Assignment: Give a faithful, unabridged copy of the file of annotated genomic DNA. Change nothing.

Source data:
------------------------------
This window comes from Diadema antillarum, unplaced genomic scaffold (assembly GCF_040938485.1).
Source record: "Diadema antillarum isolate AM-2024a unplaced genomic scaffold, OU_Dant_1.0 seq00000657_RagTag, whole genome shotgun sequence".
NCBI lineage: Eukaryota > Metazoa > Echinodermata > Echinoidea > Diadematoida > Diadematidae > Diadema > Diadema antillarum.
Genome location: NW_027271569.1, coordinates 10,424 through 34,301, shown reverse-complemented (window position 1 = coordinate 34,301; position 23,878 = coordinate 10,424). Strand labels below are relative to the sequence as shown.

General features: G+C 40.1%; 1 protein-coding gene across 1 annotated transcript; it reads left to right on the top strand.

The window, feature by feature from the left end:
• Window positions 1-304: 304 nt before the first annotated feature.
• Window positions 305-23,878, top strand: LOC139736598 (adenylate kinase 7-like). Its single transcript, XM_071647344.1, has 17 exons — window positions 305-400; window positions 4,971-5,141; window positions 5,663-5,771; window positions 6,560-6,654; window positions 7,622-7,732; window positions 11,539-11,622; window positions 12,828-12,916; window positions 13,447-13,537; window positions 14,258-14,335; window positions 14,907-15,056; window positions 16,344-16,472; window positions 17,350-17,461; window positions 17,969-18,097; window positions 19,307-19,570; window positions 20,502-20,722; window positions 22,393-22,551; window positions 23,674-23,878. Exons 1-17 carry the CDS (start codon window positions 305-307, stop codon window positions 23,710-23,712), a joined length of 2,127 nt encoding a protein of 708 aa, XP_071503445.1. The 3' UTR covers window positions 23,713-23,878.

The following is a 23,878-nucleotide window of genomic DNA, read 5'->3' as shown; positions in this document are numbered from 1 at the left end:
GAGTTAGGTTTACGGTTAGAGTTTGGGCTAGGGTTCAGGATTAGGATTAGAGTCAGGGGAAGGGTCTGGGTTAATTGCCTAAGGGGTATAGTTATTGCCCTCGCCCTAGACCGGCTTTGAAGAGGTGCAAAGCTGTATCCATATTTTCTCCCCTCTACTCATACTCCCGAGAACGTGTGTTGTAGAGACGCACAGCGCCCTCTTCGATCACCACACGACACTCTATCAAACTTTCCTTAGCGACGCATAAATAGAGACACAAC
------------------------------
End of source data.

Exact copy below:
This window comes from Diadema antillarum, unplaced genomic scaffold (assembly GCF_040938485.1).
Source record: "Diadema antillarum isolate AM-2024a unplaced genomic scaffold, OU_Dant_1.0 seq00000657_RagTag, whole genome shotgun sequence".
NCBI lineage: Eukaryota > Metazoa > Echinodermata > Echinoidea > Diadematoida > Diadematidae > Diadema > Diadema antillarum.
Genome location: NW_027271569.1, coordinates 10,424 through 34,301, shown reverse-complemented (window position 1 = coordinate 34,301; position 23,878 = coordinate 10,424). Strand labels below are relative to the sequence as shown.

General features: G+C 40.1%; 1 protein-coding gene across 1 annotated transcript; it reads left to right on the top strand.

The window, feature by feature from the left end:
• Window positions 1-304: 304 nt before the first annotated feature.
• Window positions 305-23,878, top strand: LOC139736598 (adenylate kinase 7-like). Its single transcript, XM_071647344.1, has 17 exons — window positions 305-400; window positions 4,971-5,141; window positions 5,663-5,771; window positions 6,560-6,654; window positions 7,622-7,732; window positions 11,539-11,622; window positions 12,828-12,916; window positions 13,447-13,537; window positions 14,258-14,335; window positions 14,907-15,056; window positions 16,344-16,472; window positions 17,350-17,461; window positions 17,969-18,097; window positions 19,307-19,570; window positions 20,502-20,722; window positions 22,393-22,551; window positions 23,674-23,878. Exons 1-17 carry the CDS (start codon window positions 305-307, stop codon window positions 23,710-23,712), a joined length of 2,127 nt encoding a protein of 708 aa, XP_071503445.1. The 3' UTR covers window positions 23,713-23,878.

The following is a 23,878-nucleotide window of genomic DNA, read 5'->3' as shown; positions in this document are numbered from 1 at the left end:
GAGTTAGGTTTACGGTTAGAGTTTGGGCTAGGGTTCAGGATTAGGATTAGAGTCAGGGGAAGGGTCTGGGTTAATTGCCTAAGGGGTATAGTTATTGCCCTCGCCCTAGACCGGCTTTGAAGAGGTGCAAAGCTGTATCCATATTTTCTCCCCTCTACTCATACTCCCGAGAACGTGTGTTGTAGAGACGCACAGCGCCCTCTTCGATCACCACACGACACTCTATCAAACTTTCCTTAGCGACGCATAAATAGAGACACAAC